Have you considered the possibility that it is the other way around and that the stiff legged gait of prisoners made to “walk Spanish” inspired the name for the style of dressage?

  • h.s. gudnason

    @Alex I think that the term in dressage is part and parcel of the elaborate court ceremonies that started in Burgundy in the fifteeenth century and passed from there to Spain, the Spanish Netherlands, and the Habsburg court in Vienna. The Spanish Riding School in Vienna dates back to the sixteenth century.

  • Topi Linkala

    Sorry to inform you Mr. Evans, but as much I like Tom Waits, the more I like Van Morrison.

  • Big DD

    Cool song and groove. Obscure lyrics. Jeff Bridges played an ex-con in American Heart, ca. early 90s. In one scene, he heatedly tells his son how his parole officer is making him walk Spanish. After that I assumed it was just prison slang for staying straight.

  • Sparrow

    It is said that walking Spanish was what pirates called walking the plank i.e. walking unwillingly towards something. In that case – death. Interesting theory about walking with straight legs. Would I be correct in thinking that condemned people would probably be wearing shackles (in America, chains linking hands and feet) so would be forced to shuffle with a straight legged gait? Great song – one of my favorite songs by my favourite singer.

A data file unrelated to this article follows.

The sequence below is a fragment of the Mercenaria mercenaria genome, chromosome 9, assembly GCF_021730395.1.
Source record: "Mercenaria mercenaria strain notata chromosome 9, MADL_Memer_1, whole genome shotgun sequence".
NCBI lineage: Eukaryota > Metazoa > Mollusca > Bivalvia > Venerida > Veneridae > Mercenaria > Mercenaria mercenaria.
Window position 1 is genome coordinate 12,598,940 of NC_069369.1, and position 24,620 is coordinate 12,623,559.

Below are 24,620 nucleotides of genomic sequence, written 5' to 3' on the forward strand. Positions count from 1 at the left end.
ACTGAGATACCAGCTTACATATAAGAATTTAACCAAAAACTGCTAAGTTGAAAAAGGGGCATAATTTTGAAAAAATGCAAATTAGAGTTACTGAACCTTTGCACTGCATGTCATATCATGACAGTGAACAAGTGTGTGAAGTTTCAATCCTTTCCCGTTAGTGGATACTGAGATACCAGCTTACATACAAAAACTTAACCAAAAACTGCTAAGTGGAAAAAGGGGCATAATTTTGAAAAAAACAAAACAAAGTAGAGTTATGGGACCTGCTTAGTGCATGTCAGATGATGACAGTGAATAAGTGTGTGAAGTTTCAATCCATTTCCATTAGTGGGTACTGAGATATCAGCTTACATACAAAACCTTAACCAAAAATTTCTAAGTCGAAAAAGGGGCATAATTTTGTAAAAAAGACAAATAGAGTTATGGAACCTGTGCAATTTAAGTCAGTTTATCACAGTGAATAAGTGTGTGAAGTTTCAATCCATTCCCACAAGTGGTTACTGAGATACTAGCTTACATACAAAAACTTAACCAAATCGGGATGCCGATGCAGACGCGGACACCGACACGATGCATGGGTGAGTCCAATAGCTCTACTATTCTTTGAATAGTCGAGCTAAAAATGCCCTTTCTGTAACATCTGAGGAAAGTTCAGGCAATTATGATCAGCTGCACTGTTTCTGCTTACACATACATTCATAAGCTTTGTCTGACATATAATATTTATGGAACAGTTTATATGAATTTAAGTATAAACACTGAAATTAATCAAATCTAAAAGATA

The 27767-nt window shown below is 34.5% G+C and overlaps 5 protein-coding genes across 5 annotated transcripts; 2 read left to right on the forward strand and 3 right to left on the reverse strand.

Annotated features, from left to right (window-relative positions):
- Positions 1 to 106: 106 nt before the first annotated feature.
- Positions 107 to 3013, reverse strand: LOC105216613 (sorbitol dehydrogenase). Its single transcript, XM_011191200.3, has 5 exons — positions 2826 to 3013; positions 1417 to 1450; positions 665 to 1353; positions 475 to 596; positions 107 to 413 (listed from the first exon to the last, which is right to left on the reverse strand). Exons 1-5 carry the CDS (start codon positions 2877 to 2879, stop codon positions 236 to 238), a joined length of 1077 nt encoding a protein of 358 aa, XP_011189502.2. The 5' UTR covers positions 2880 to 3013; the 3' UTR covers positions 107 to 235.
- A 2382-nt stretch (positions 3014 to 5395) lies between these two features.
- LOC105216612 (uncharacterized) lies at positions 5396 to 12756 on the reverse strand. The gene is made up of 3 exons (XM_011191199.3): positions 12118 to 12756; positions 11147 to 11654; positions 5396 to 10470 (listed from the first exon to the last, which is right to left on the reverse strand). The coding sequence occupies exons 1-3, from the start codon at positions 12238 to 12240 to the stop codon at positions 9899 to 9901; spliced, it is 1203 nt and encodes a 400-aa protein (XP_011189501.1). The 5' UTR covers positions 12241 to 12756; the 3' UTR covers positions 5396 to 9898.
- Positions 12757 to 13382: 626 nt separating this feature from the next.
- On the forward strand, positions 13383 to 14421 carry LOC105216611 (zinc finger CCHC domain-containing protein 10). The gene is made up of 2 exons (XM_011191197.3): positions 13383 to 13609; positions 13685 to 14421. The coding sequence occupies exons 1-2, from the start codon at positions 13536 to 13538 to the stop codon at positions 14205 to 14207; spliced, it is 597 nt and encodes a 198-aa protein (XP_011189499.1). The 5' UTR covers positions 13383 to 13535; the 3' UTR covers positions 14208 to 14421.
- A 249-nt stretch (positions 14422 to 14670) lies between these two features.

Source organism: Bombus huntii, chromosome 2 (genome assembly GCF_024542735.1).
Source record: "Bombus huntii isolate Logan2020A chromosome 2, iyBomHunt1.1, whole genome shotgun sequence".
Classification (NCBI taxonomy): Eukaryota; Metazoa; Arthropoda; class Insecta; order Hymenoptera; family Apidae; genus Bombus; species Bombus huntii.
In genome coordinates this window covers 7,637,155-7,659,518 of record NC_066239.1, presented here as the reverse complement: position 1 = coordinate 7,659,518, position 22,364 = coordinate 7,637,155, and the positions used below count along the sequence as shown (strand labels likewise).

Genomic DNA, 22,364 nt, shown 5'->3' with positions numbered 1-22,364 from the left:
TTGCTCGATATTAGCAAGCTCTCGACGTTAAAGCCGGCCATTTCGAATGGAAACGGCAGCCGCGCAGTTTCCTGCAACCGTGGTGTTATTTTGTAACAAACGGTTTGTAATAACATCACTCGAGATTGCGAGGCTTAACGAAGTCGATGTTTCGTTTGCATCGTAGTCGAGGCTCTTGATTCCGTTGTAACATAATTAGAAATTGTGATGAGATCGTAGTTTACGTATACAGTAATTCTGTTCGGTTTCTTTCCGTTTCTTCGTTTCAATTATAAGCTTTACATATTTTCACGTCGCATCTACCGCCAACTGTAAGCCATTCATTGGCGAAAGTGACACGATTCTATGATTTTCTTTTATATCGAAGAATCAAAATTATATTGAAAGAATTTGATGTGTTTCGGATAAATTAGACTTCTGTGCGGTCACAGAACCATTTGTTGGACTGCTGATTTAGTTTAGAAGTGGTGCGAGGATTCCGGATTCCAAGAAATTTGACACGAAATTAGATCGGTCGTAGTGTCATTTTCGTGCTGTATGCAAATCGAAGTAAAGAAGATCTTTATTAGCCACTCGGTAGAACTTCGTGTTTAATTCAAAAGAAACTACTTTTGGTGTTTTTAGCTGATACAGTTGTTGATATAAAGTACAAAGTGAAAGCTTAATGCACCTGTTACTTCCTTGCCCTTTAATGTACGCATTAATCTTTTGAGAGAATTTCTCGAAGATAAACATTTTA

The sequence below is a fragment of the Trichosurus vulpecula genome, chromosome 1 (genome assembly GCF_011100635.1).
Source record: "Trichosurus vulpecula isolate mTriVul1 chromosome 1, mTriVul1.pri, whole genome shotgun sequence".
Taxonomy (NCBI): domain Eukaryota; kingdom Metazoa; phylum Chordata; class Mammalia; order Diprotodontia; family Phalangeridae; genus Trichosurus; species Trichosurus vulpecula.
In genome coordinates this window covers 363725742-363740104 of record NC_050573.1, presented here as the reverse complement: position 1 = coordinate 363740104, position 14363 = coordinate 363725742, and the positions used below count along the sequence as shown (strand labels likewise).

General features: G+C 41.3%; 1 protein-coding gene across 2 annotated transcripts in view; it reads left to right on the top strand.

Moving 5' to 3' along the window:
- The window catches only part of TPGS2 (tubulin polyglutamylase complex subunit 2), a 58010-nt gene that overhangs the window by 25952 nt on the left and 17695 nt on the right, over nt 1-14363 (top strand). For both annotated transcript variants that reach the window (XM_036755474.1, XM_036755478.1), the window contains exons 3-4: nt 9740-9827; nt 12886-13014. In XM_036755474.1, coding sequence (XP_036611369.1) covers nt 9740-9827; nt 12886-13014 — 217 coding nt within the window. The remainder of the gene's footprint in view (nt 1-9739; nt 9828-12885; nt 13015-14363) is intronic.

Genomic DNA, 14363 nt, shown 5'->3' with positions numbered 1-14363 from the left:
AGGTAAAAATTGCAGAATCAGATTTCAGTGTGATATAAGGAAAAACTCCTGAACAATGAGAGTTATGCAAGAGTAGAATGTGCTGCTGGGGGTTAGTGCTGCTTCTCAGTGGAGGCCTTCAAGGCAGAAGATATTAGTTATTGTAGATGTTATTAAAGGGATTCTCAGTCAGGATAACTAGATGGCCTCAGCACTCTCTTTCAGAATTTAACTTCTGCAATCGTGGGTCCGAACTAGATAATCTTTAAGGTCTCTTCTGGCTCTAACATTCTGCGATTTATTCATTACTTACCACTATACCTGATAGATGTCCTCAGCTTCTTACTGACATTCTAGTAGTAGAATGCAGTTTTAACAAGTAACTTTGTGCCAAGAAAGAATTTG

• Eighteenth British navy slang for deserting .

  • mike

    20th century con slang for not going completely strait after being released from prison, i.e., still doing jobs.

  • Marty

    In the Joshua Ferris novel Then We Came to the End, an account of an ad agency in free fall during the bubble burst of the early 2000s, the term walking Spanish denotes the final act of those personnel who have been given the axe. Their exit from the agency, carrying personal effects in a carton down a long hallway, is referred by the survivors as walking Spanish and likened to the stiff-legged walk of a pirate’s victim being prodded down the gangplank at the end of a cutlass.